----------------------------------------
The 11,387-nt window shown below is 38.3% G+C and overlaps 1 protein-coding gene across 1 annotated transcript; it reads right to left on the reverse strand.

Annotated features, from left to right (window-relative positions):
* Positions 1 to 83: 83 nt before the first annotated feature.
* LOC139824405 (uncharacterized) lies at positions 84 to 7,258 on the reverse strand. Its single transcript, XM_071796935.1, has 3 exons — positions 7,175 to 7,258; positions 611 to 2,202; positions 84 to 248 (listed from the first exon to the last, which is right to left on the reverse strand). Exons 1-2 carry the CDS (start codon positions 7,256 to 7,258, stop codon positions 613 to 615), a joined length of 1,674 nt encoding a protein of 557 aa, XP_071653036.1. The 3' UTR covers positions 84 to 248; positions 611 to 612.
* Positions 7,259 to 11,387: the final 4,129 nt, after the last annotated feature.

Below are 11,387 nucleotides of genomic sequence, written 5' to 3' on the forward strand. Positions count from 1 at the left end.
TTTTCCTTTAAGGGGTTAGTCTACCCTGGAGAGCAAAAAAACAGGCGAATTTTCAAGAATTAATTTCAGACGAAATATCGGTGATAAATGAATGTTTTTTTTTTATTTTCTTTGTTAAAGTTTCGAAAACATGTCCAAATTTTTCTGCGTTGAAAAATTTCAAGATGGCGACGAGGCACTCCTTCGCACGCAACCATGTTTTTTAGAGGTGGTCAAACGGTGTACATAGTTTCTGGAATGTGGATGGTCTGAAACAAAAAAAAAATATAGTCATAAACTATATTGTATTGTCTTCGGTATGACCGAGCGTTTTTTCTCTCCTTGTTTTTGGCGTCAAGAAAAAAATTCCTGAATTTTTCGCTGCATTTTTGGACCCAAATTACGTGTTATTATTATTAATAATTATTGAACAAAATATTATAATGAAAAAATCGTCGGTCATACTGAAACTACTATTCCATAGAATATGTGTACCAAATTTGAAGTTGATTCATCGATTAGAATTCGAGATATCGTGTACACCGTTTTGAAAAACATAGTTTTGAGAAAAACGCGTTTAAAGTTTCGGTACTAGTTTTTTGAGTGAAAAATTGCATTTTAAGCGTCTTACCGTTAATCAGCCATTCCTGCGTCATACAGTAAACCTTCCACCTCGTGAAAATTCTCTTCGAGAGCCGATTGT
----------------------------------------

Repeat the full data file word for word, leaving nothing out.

The 11,387-nt window shown below is 38.3% G+C and overlaps 1 protein-coding gene across 1 annotated transcript; it reads right to left on the reverse strand.

Annotated features, from left to right (window-relative positions):
* Positions 1 to 83: 83 nt before the first annotated feature.
* LOC139824405 (uncharacterized) lies at positions 84 to 7,258 on the reverse strand. Its single transcript, XM_071796935.1, has 3 exons — positions 7,175 to 7,258; positions 611 to 2,202; positions 84 to 248 (listed from the first exon to the last, which is right to left on the reverse strand). Exons 1-2 carry the CDS (start codon positions 7,256 to 7,258, stop codon positions 613 to 615), a joined length of 1,674 nt encoding a protein of 557 aa, XP_071653036.1. The 3' UTR covers positions 84 to 248; positions 611 to 612.
* Positions 7,259 to 11,387: the final 4,129 nt, after the last annotated feature.

Below are 11,387 nucleotides of genomic sequence, written 5' to 3' on the forward strand. Positions count from 1 at the left end.
TTTTCCTTTAAGGGGTTAGTCTACCCTGGAGAGCAAAAAAACAGGCGAATTTTCAAGAATTAATTTCAGACGAAATATCGGTGATAAATGAATGTTTTTTTTTTATTTTCTTTGTTAAAGTTTCGAAAACATGTCCAAATTTTTCTGCGTTGAAAAATTTCAAGATGGCGACGAGGCACTCCTTCGCACGCAACCATGTTTTTTAGAGGTGGTCAAACGGTGTACATAGTTTCTGGAATGTGGATGGTCTGAAACAAAAAAAAAATATAGTCATAAACTATATTGTATTGTCTTCGGTATGACCGAGCGTTTTTTCTCTCCTTGTTTTTGGCGTCAAGAAAAAAATTCCTGAATTTTTCGCTGCATTTTTGGACCCAAATTACGTGTTATTATTATTAATAATTATTGAACAAAATATTATAATGAAAAAATCGTCGGTCATACTGAAACTACTATTCCATAGAATATGTGTACCAAATTTGAAGTTGATTCATCGATTAGAATTCGAGATATCGTGTACACCGTTTTGAAAAACATAGTTTTGAGAAAAACGCGTTTAAAGTTTCGGTACTAGTTTTTTGAGTGAAAAATTGCATTTTAAGCGTCTTACCGTTAATCAGCCATTCCTGCGTCATACAGTAAACCTTCCACCTCGTGAAAATTCTCTTCGAGAGCCGATTGT